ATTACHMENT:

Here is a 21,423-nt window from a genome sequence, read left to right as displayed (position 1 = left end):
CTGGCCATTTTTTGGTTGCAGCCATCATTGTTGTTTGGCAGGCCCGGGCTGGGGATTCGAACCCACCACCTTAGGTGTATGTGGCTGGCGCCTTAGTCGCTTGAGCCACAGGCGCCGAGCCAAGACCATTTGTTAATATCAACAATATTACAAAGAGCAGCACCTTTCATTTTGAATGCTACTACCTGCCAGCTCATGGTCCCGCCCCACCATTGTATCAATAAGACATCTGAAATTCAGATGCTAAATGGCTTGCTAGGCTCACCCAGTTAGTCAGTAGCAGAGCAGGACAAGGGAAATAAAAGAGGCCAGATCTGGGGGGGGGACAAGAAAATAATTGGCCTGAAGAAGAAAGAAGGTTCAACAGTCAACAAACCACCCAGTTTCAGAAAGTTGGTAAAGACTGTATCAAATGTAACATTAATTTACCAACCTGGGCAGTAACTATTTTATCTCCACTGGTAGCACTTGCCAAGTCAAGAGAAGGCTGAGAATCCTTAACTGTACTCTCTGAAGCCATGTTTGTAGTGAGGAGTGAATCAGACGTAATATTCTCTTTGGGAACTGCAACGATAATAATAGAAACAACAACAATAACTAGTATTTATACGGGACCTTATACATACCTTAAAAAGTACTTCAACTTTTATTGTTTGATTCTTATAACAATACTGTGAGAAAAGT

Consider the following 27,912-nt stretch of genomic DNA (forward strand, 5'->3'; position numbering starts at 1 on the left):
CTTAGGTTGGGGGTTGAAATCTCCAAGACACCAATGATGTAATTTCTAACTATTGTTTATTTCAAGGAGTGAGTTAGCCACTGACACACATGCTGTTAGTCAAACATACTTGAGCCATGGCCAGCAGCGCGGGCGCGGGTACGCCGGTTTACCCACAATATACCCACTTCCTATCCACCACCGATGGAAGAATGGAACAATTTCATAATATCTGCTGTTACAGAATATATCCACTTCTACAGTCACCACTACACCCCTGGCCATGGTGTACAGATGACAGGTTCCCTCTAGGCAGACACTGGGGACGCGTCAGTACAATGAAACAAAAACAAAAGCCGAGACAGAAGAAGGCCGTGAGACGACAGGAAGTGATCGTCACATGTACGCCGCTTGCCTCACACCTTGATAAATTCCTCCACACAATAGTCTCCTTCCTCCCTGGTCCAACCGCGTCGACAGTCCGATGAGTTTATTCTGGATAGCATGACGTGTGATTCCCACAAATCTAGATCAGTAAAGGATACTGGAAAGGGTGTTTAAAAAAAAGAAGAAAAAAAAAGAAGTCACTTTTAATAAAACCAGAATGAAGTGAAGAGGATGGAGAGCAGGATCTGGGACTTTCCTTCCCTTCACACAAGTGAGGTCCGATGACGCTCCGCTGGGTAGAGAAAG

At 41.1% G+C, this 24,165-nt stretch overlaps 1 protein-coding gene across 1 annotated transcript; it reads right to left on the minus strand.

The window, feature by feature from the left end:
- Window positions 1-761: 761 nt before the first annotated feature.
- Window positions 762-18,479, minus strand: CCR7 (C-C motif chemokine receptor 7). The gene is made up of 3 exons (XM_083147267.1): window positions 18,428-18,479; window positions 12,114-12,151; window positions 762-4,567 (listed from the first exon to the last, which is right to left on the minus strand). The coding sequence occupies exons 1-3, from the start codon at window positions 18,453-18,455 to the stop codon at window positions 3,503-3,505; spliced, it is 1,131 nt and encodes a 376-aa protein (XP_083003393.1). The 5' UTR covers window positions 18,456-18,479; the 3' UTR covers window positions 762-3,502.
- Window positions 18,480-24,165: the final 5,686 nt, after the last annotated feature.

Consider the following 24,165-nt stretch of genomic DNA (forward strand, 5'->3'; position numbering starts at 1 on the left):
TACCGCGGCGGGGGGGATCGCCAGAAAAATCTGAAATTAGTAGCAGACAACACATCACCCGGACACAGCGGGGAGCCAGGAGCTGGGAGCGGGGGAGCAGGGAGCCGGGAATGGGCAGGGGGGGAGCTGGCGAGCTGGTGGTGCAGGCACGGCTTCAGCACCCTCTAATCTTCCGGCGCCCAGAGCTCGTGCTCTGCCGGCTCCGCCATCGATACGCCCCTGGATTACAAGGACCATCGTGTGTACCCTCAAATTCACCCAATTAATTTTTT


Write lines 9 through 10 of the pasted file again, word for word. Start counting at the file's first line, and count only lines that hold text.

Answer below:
- Window positions 18,480-24,165: the final 5,686 nt, after the last annotated feature.

Consider the following 24,165-nt stretch of genomic DNA (forward strand, 5'->3'; position numbering starts at 1 on the left):